London students can now pay for groceries using just their finger vein pattern thanks to a 'world-first' payment system at a Costcutter at Brunel University.
The technology, developed by tech firm Sthaler, uses infrafred to scan finger veins, and links this unique biometric map to their bank cards, before storing bank details with payment provider Worldpay, the Telegraph reported.
According to the paper, Sthaler has said it is in serious talks with other major supermarkets to adopt the finger vein scanners at check-outs.
It takes one minute to sign up to the system initially and then takes just seconds to place your finger in a scanner each time you reach the supermarket checkout, Sthaler said.
Simon Binns, commercial director of Sthaler, told the Telegraph: “This makes payments so much easier for customers. They don’t need to carry cash or cards. They don’t need to remember a pin number. You just bring yourself.”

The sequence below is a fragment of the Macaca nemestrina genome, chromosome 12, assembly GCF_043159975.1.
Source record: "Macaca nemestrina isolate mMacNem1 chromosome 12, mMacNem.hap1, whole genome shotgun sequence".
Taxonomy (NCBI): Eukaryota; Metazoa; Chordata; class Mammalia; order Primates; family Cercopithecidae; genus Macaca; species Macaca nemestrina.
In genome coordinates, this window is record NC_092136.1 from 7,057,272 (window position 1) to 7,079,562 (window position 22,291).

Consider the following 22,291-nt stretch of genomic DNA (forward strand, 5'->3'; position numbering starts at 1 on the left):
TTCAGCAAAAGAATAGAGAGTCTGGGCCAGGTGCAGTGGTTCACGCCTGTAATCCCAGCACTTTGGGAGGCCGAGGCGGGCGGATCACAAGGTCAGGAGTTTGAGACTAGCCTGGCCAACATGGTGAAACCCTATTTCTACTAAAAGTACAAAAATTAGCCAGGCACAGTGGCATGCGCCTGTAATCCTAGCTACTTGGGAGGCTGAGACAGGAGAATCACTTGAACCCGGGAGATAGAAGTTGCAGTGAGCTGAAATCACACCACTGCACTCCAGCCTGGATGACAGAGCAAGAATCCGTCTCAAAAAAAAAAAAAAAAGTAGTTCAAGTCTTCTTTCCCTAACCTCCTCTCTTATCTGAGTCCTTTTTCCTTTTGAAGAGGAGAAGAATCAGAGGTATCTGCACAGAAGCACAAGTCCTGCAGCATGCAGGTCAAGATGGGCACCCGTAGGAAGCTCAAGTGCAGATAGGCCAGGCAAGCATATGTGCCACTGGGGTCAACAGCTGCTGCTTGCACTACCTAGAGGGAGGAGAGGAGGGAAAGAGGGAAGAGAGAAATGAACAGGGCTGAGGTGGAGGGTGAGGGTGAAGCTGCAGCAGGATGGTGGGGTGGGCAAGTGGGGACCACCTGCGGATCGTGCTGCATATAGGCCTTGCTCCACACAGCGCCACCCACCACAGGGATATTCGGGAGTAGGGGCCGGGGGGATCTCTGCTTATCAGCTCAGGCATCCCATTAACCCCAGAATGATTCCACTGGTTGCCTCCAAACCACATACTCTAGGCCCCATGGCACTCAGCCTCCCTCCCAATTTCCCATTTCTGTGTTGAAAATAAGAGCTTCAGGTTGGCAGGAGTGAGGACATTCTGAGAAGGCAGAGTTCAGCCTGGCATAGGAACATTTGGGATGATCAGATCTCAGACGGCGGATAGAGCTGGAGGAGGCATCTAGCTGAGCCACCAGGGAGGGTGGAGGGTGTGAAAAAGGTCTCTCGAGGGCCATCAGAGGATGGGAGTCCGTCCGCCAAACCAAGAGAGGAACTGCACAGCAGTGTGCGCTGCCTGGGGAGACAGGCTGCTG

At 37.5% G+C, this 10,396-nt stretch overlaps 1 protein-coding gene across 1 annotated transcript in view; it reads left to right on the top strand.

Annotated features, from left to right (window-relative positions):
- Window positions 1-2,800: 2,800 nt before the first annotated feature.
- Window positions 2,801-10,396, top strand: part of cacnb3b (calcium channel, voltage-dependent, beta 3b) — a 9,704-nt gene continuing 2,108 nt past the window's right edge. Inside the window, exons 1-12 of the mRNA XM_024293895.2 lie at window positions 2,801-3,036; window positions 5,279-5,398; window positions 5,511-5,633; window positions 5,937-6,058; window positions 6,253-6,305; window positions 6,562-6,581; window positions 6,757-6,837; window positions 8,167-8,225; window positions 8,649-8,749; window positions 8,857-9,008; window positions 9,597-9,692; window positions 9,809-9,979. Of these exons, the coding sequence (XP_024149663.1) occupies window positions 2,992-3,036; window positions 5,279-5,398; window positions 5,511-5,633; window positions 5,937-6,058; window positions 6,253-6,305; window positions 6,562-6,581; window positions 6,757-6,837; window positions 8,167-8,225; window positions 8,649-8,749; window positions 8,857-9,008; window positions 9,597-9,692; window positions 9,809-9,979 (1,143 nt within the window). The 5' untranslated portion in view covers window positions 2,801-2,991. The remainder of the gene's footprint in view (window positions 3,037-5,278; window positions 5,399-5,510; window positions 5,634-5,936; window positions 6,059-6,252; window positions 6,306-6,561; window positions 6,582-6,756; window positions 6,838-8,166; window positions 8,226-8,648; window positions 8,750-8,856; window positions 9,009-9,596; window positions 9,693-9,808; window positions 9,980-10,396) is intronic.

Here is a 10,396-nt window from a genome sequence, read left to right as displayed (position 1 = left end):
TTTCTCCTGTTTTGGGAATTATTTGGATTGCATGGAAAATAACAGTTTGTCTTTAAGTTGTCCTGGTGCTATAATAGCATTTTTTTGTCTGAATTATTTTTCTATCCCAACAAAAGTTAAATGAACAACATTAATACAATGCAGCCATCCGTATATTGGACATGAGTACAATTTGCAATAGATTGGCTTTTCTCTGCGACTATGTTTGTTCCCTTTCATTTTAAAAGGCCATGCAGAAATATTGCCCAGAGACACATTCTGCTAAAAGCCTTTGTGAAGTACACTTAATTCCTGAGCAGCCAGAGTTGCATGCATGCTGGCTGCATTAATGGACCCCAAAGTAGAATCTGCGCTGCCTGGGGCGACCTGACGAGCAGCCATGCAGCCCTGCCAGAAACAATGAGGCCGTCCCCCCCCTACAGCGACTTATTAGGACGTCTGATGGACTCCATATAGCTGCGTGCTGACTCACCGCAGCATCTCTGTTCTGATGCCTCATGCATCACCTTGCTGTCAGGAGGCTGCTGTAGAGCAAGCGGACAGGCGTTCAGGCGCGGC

The company said it expects 3,000 out of 13,000 to have signed up by November, and said fingerprint payments are already widely used at cash points in Poland, Turkey and Japan, the Telegraph said.
“Your vein pattern is secure because it is kept on a database in an encrypted form, as binary numbers. No card details are stored with the retailer or ourselves, it is held with Worldpay, in the same way it is when you buy online,” Binns told the Telegraph.